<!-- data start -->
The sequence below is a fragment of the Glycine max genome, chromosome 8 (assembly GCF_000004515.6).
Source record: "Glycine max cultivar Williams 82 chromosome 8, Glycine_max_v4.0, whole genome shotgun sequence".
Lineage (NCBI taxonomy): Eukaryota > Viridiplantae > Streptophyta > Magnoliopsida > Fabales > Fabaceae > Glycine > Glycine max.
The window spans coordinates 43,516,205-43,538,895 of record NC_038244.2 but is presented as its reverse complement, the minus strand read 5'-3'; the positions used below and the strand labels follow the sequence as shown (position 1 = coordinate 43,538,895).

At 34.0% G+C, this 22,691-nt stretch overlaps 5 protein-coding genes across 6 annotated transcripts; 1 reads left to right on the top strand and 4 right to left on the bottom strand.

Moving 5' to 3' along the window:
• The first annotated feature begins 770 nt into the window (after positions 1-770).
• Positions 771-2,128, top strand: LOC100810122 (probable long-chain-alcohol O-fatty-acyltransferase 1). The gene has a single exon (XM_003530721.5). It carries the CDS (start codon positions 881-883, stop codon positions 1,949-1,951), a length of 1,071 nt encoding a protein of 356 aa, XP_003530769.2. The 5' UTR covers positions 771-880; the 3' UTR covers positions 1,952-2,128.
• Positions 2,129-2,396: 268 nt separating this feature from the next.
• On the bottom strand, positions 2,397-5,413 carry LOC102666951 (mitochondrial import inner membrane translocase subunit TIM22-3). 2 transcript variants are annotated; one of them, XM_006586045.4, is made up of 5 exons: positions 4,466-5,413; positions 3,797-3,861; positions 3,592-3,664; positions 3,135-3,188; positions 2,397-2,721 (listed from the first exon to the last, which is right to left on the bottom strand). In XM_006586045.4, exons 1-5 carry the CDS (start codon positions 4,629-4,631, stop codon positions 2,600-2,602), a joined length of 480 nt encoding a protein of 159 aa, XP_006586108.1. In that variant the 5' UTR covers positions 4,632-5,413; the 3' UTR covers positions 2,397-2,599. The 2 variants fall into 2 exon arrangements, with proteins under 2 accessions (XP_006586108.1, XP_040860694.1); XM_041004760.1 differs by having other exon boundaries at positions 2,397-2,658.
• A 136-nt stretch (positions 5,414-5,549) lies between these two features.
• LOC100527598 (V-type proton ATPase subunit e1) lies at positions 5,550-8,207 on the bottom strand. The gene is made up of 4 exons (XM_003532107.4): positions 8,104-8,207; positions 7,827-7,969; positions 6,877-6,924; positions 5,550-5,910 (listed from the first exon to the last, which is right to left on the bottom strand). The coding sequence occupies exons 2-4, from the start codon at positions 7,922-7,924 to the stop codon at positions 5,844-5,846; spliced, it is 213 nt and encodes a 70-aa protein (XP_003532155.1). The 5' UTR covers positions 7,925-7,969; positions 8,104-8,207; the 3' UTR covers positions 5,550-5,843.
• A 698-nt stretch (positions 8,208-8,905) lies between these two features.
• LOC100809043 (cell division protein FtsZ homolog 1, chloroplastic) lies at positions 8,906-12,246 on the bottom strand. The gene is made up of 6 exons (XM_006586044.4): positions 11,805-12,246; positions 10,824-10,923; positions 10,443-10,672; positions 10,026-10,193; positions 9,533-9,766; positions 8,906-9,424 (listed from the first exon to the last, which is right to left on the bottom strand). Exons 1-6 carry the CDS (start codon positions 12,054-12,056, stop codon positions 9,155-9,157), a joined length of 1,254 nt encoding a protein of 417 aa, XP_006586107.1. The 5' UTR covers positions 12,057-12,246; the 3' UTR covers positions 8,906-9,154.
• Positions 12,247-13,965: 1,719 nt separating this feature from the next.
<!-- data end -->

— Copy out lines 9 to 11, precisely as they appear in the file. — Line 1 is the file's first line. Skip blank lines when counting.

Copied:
• Positions 2,129-2,396: 268 nt separating this feature from the next.
• On the bottom strand, positions 2,397-5,413 carry LOC102666951 (mitochondrial import inner membrane translocase subunit TIM22-3). 2 transcript variants are annotated; one of them, XM_006586045.4, is made up of 5 exons: positions 4,466-5,413; positions 3,797-3,861; positions 3,592-3,664; positions 3,135-3,188; positions 2,397-2,721 (listed from the first exon to the last, which is right to left on the bottom strand). In XM_006586045.4, exons 1-5 carry the CDS (start codon positions 4,629-4,631, stop codon positions 2,600-2,602), a joined length of 480 nt encoding a protein of 159 aa, XP_006586108.1. In that variant the 5' UTR covers positions 4,632-5,413; the 3' UTR covers positions 2,397-2,599. The 2 variants fall into 2 exon arrangements, with proteins under 2 accessions (XP_006586108.1, XP_040860694.1); XM_041004760.1 differs by having other exon boundaries at positions 2,397-2,658.
• A 136-nt stretch (positions 5,414-5,549) lies between these two features.